The contemporary stories of Morgan le Fay are based on Christianized versions found in the Medieval writings of the Vulgate and Malory. She is depicted as an evil and lusty enchantress who tricks her brother, good King Arthur, into an incestuous relationship with her, resulting in the unnatural birth of their son, Mordred. She tricks Arthur’s wizard, Merlin, into divulging his magical secrets to her, then disposes of him inside the trunk of a tree, or a crystal cave. She sows the seeds of discontent with gossip against Lancelot and Queen Guinevere, steals the magical sword, Excalibur with it’s healing scabbard, plots the death of Arthur with her various lovers, and ultimately contributes to the dissolution of the Round Table. Yet, even in this version, Morgan was one of the three queens that retrieved Arthur’s fatally wounded body from the Battle of Camlan on Salisbury Plain, and returned with him to the holy Isle of Avalon to heal him, for he is the Once and Future King, destined to return from the timeless fairy island when Britain is in need of him. Marian Zimmer Bradley rescues Morgan le Fay from the Medieval sources, and tells the story from Morgan’s own point of view, as recently seen in the excellent movie, The Mists of Avalon, based on her novel. Celtic Story
Morgan was a Celtic Queen. One of the definitions of the name Morgan is “Great Queen” (Mohr Righan), which may have been an ancient royal title. The early Celts were matriarchal, and during the transition from matriarch to patriarchy, they went by Druidic tanist law, meaning the kingship was inherited by the King’s eldest sister’s son (according to Evangeline Walton’s version of the Mabinogian). Mordred was the true heir to the throne by ancient law, not because he was Arthur’s son, but because he was Arthur’s nephew. (After all, if Guenevere had given birth, whose child would it have been - Arthur’s or Lancelot’s?) The Christian clerics, who supported the patriarchal law of primogenitor (direct inheritance from father to eldest son within the bonds of marriage), changed the facts of the story, making Mordred the product of an unholy, incestuous union between brother and sister in order to invalidate Mordred’s legitimacy and destroy the remnants of the once powerful matriarchal system. Celtic Triple Goddess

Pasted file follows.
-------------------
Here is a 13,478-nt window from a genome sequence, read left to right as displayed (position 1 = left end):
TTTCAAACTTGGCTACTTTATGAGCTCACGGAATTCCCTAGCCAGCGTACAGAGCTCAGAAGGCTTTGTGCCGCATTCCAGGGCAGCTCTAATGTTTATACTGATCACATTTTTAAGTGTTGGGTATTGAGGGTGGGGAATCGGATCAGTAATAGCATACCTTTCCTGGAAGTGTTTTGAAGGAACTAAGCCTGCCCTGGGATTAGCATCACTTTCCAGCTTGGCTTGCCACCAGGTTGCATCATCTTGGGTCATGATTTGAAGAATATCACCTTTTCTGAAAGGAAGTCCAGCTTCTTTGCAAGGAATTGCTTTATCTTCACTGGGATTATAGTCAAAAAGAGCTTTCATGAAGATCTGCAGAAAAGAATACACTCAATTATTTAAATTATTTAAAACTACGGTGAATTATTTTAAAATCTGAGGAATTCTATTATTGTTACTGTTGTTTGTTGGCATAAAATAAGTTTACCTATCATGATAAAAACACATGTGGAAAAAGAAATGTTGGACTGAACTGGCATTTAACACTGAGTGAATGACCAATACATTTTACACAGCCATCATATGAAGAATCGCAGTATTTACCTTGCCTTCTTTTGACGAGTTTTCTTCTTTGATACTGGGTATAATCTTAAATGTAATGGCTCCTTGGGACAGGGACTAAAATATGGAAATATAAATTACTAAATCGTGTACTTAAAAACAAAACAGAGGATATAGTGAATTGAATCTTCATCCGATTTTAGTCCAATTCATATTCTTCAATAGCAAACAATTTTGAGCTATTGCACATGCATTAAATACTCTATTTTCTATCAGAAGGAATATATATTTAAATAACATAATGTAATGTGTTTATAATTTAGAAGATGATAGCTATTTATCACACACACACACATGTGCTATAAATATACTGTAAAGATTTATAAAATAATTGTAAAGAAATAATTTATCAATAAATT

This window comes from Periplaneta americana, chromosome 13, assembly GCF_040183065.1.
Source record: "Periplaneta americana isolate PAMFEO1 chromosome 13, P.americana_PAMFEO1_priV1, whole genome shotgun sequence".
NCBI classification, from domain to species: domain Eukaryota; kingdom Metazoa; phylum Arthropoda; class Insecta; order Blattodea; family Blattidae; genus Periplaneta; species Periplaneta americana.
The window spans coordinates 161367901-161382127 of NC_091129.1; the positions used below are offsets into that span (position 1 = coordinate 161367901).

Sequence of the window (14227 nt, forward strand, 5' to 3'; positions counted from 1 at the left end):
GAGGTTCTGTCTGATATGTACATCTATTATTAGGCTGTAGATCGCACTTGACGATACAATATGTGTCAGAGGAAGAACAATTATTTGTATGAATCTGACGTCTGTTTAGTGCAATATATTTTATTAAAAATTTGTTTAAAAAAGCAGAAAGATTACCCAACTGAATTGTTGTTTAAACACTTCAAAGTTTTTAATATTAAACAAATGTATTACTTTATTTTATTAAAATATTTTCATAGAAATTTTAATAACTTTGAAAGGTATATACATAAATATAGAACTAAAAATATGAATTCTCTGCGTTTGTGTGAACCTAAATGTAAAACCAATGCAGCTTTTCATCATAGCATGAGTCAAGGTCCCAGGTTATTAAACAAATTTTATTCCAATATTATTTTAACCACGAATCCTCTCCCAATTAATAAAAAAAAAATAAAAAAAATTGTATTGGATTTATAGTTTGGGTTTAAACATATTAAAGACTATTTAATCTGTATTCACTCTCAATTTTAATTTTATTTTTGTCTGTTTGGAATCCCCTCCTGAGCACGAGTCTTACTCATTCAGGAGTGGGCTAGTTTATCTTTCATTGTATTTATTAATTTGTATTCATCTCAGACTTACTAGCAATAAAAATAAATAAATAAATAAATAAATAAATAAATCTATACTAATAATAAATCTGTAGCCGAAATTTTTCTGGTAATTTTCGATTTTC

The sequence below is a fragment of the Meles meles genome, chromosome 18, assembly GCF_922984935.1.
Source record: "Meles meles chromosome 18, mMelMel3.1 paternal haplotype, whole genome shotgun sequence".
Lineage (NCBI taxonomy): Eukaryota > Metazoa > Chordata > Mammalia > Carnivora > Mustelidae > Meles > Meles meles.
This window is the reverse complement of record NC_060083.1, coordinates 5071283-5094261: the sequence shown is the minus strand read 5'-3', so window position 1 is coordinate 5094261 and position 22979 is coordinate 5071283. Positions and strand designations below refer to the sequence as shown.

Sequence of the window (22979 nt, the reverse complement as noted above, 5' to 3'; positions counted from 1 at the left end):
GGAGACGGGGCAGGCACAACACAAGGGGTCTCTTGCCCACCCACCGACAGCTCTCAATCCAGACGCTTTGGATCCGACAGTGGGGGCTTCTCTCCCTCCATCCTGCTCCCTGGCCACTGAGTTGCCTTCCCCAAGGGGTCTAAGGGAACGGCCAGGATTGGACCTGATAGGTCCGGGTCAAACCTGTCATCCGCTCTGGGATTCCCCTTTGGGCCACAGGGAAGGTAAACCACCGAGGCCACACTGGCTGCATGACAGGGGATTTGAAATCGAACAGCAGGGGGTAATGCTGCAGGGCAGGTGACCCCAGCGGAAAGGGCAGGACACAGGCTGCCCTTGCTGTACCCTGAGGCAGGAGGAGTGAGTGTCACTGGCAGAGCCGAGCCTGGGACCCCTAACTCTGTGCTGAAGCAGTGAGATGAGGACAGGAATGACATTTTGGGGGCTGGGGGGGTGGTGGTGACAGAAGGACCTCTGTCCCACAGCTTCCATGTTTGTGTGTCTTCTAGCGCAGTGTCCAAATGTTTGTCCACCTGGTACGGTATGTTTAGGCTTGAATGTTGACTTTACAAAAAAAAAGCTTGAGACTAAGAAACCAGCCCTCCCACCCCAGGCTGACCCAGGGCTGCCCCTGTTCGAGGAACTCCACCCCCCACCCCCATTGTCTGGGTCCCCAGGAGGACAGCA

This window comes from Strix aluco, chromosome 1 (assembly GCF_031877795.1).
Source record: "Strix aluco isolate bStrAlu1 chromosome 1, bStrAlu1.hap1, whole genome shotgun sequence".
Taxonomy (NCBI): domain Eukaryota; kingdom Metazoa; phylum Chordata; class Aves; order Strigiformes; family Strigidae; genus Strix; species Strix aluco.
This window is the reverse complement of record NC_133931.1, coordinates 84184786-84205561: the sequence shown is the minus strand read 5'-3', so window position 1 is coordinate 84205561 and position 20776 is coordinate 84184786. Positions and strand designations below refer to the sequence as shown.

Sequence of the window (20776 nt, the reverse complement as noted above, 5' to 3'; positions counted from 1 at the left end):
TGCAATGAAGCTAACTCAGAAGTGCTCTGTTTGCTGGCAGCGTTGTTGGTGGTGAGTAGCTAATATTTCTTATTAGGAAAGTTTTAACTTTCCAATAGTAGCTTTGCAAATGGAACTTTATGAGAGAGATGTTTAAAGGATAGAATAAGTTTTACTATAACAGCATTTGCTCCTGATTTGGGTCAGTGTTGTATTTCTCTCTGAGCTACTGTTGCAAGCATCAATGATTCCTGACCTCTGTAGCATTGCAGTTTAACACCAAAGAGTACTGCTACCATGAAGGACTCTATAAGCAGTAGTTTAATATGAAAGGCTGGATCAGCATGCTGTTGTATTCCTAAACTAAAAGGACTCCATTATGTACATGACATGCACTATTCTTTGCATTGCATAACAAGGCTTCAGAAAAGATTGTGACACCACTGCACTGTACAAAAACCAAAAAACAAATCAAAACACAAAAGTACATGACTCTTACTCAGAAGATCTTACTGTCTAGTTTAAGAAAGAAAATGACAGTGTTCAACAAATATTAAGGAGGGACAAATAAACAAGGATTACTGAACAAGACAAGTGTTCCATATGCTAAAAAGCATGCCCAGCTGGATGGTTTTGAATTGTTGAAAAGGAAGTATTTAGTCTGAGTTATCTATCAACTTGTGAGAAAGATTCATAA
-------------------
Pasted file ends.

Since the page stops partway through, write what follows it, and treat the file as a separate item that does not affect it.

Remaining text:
But Morgan is far older than the Medieval Arthurian legends. Her name appears in all Celtic lands - Ireland, Scotland, Wales, England, Mann, Cornwall, and Brittany. As far away as Italy, She is called Fata Morgana which describes the mirages seen near the Straights of Messina. Morgan’s castle is said to be located under the water. I believe She is the one of the oldest Celtic Goddesses, who traveled with the Celtic people across the continent of Europe. There is even a vampire character in Polish folklore called “Morgano” which may be a distant remnant of Her. Morgan is the third aspect of the sacred triad of the Triple Goddess, the essence of the powerful Crone, Warrioress, Seductress. Although She is an elder Goddess, she is still magnificent in appearance - often beautiful but frightening. In many of the tales, such as Sir Gawaine and the Green Knight, she can change her appearance from an ancient hag to a beautiful maiden. Irish Goddess of War and Death
In Ireland, She is called Morrighan (or Morrigu), the Goddess of Battles and Death. She is a Queen among the Tuatha de Danaan. She is a shapeshifter who can take the shape of a raven or crow at battle sites, where She is Chooser of the Slain. In legend, She trained and armed some of Ireland’s greatest warriors, including Chuchulain. She is said to have mated with the Irish God Dagda while straddling a river. The sensuous Battle Goddess seduced many Irish heroes and Gods. The Morrigan is also known as the Washer at the Ford or the Washer of Shrouds. She is seen washing the armor of warriors in a stream, wailing and prophesying their deaths. (Many of Her legends take place...